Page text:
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Cult Health Sex. 2011 Oct;13(9):1091-102. doi: 10.1080/13691058.2011.604429. Epub 2011 Aug 9.

Perceptions about safety and risks in gender-based violence research: implications for the ethics review process.

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1
Gender and Health Research Unit, South African Medical Research Council, Pretoria, South Africa. yandisa.sikweyiya@mrc.ac.za

Abstract

Does research on gender-based violence (GBV) pose greater than minimal risk to researchers and participants? This question needs to be understood particularly in light of hesitancy by Institutional Review Boards to approve research on GBV. The safety and risks of doing GBV studies and the implications for the ethical review process have not been a focus of much research. This qualitative study collected data through in-depth interviews with 12 experienced GBV researchers from various countries and a desk review. This paper explores researchers' interpretation of and meanings of the safety recommendations as provided in the WHO guidelines and whether there is empirical evidence on the presence of risks and safety concerns unique to GBV research. Informants raised a number of safety concerns about GBV research, yet in the interviews there were very few examples of problems having occurred, possibly because of the precautions applied. This paper argues that the notion that GBV studies carry greater than minimal risk when ethics precautions are followed is based on speculation, not evidence. It highlights the need for empirical evidence to support assertions of risk in research.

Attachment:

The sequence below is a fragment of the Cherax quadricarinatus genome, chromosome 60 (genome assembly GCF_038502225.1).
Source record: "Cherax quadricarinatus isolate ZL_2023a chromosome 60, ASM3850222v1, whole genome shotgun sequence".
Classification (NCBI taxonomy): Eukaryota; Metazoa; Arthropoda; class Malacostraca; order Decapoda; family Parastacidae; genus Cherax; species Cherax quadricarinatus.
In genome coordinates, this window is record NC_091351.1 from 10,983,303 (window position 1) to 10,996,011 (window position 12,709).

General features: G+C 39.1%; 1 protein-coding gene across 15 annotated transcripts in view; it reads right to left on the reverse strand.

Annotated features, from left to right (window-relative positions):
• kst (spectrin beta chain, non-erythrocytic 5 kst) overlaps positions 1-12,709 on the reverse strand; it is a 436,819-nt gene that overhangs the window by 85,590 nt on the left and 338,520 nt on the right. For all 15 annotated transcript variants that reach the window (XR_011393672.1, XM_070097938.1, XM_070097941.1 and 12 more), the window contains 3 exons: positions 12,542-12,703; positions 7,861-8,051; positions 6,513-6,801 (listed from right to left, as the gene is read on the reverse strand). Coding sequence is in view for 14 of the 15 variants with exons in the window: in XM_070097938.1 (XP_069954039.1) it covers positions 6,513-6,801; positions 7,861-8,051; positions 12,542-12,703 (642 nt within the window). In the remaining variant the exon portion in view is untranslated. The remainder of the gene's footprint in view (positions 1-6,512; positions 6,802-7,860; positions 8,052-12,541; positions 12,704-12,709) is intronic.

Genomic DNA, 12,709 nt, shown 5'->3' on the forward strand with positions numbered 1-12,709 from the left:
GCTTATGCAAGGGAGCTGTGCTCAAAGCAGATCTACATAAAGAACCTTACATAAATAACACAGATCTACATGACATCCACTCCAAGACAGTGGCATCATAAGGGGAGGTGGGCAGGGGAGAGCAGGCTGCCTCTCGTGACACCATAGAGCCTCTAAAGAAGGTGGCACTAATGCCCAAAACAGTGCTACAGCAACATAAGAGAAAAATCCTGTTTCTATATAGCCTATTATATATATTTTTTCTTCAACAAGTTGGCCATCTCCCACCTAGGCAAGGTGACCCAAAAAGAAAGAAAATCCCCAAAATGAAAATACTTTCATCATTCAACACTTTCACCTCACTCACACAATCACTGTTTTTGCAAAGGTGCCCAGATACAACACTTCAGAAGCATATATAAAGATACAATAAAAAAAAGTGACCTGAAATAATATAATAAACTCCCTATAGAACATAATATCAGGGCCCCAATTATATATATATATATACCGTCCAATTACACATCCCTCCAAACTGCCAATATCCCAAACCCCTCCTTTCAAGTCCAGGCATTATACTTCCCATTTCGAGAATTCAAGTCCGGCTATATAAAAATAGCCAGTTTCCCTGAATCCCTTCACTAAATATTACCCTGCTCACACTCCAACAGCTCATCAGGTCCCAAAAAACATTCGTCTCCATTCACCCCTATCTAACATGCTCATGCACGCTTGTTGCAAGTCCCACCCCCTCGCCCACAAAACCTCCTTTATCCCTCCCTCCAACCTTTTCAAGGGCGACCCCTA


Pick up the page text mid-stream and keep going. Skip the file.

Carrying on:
PMID:
21824018
DOI:
10.1080/13691058.2011.604429
[Indexed for MEDLINE]

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